Hernandez, Orlando

Hernandez, Orlando
▪ 2000

      When the New York Yankees completed a four-game sweep of the Atlanta Braves in October 1999 to win their second consecutive World Series, leading the way was Orlando Hernández, a pitcher who, less than two years earlier, was out of baseball completely. Banned from the game in his native Cuba, Hernández had been working in a psychiatric hospital before defecting to the U.S. in late 1997. In 1999, at the end of his first full season in Major League Baseball (MLB), Hernández was used as the Yankees' number one starter in the play-offs, and the man known to fans as “El Duque” responded to the challenge by stifling some of the best offenses in the game.

      Hernández was born Oct. 11, 1969, in Villa Clara, Cuba. The son of a baseball player, Hernández was himself a gifted player, as was his younger half-brother, Livan, also a pitcher. With his distinctive high-leg kick, Orlando was the ace of the Cuban national team, and during his career in Cuba, he amassed a won-lost record of 129–47, the best in the nation's history. In 1995 Livan defected to the U.S. Suspecting that Orlando would try to follow his half-brother's lead, the Cuban government banned him from playing baseball for the rest of his life. He took a job as a therapist in a psychiatric hospital in Havana, working for about $8 a month and living in a shack behind a friend's home. Meanwhile, Livan was pitching for the 1997 World Series champion Florida Marlins and had been named the World Series Most Valuable Player (MVP).

      Two months later, on Dec. 26, 1997, Orlando Hernández and seven other people secretly boarded a 6-m (20-ft) boat and headed north for The Bahamas. Hernández, under the advice of an agent, sought asylum in Costa Rica rather than in the U.S. Had he accepted a U.S. visa, he would have been subject to baseball's amateur draft and forced to bargain with one team. With a foreign visa, however, he was considered a free agent under MLB rules.

      Hernández signed a four-year, $6.6 million contract with the Yankees, and after a brief stint in the minor leagues to begin the 1998 season, he joined the parent club and put together an impressive 12–4 record with an earned run average (ERA) of 3.13 before staging two dominating performances in the postseason. After a solid, but not spectacular regular season in 1999 (17–9, 4.12 ERA), Hernández stepped to the fore again. Pitching in the first game of each of the Yankees' three play-off series, he set the tone for his team, winning two of the games—including game one of the World Series—and holding the opposition to three runs in the other. After winning the decisive fourth game in the American League Championship Series (ALCS), he was named ALCS MVP. With just two seasons in the big leagues, Hernández had an amazing postseason record of 5–0 with an ERA of 1.02.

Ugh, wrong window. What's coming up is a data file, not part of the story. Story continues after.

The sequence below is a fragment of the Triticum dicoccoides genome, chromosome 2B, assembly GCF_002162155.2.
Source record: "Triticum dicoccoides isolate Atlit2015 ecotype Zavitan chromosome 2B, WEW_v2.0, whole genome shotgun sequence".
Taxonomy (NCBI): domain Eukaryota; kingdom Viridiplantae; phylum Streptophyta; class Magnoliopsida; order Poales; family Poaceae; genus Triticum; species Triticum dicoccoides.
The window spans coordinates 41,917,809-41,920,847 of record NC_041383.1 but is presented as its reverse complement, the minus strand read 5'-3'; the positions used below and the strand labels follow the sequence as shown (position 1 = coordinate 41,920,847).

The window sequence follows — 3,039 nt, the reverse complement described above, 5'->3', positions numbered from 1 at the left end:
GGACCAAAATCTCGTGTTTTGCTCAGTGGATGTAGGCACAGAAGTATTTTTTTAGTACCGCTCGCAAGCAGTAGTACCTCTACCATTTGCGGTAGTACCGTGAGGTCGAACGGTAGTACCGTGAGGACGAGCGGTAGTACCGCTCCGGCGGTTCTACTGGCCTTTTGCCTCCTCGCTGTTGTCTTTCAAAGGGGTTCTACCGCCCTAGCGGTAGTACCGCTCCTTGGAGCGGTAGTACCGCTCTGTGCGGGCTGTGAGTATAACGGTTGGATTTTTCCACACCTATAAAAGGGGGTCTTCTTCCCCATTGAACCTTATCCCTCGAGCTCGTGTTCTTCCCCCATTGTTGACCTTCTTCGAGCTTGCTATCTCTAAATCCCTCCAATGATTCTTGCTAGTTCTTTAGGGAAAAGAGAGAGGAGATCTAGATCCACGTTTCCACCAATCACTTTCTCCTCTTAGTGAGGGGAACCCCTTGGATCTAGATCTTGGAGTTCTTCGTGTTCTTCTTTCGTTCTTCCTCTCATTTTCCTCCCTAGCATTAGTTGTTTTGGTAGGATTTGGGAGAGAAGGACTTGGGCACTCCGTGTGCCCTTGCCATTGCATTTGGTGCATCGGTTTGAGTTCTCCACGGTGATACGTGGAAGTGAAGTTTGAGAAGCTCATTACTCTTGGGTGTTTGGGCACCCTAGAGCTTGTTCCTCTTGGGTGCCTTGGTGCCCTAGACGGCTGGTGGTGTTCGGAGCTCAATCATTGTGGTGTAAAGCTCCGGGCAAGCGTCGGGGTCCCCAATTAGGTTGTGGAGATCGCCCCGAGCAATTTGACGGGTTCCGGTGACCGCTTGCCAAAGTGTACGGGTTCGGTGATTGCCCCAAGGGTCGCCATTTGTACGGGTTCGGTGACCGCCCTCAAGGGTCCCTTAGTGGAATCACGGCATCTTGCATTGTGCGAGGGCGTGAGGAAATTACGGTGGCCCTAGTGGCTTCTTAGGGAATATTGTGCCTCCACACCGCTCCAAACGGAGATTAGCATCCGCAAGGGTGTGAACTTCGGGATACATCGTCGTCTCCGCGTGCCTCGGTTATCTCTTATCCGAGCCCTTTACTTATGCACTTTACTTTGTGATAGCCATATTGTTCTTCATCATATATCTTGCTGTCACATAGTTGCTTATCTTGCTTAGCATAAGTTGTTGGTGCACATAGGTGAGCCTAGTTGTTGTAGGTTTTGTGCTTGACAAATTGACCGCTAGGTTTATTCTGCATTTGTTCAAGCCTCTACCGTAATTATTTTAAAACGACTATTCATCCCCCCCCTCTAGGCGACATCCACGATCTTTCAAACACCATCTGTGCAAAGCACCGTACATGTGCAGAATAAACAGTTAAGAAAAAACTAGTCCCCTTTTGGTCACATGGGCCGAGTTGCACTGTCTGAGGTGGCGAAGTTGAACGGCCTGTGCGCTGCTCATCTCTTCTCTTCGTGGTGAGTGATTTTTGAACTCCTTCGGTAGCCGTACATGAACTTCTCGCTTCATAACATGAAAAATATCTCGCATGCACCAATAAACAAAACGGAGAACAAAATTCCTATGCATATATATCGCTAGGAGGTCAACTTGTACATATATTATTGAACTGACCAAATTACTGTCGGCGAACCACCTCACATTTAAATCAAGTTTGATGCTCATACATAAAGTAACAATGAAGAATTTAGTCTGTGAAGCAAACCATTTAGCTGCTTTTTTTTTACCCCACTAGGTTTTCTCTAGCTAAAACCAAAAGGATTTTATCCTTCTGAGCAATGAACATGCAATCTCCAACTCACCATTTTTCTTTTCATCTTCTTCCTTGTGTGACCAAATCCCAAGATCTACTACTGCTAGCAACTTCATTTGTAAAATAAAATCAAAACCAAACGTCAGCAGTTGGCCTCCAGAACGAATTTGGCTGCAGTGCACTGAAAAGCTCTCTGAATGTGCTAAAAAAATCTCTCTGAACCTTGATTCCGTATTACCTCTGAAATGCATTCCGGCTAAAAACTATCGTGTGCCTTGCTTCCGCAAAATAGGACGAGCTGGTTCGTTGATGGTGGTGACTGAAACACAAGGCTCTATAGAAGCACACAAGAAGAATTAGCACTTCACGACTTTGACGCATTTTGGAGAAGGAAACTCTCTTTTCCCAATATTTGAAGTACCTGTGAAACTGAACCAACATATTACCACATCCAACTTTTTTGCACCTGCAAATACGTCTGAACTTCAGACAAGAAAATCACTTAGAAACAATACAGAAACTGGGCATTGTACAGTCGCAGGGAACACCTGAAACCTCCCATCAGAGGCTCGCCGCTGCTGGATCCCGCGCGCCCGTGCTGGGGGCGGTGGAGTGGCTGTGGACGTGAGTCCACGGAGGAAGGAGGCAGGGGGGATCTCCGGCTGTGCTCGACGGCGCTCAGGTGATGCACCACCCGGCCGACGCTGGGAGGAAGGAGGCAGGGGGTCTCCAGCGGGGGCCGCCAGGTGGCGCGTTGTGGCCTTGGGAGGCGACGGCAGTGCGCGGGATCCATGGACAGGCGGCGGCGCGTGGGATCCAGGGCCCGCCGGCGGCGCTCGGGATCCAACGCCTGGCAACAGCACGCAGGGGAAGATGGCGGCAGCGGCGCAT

Anthony G. Craine

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▪ Cuban baseball player
in full  Orlando Hernández Pedroso 
born October 11, 1965, Villa Clara, Cuba

      Cuban baseball pitcher who amassed a won-lost record of 129–47, the best winning percentage in the history of the Cuban League. After defecting from Cuba in 1997, he pitched in the major leagues, where he gained a reputation as a “big game” pitcher, posting a 9–3 record and a 2.55 earned run average in 19 playoff appearances between 1998 and 2005.

      Hernández was the son of Arnaldo Hernández, an acclaimed pitcher in the Cuban leagues during the 1960s, and, as Orlando's own pitching talent emerged, he inherited his father's nickname, “El Duque” (the duke). He pitched for the Havana-based Industriales of the Cuban League and was a member of National Series championship teams in 1992 and 1996. He joined the Cuban national team in 1988 and starred on the gold medal-winning 1992 Olympic team.

      In 1995 Hernández's younger half-brother Liván, who was also a pitcher on the Cuban national team, defected to the United States. Suspecting that Orlando would try to follow his brother, the Cuban government banned him from playing baseball for the rest of his life. He fled Cuba by boat on December 26, 1997, and eventually made his way to the United States, where he signed with the New York Yankees and made his major league debut in 1998.

      Hernández's unique pitching style, which included a distinctive high-leg kick and an array of pitches that came from several different arm angles, made him an immediate success in the major leagues. He helped the Yankees win three consecutive World Series titles (1998–2000) and was named Most Valuable Player of the 1999 American League Championship Series. He signed with the Chicago White Sox in 2005 and was again part of a World Series championship team. After the 2005 season Hernández was traded to the Arizona Diamondbacks, who in turn traded him to the New York Mets after only nine starts.

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Universalium. 2010.

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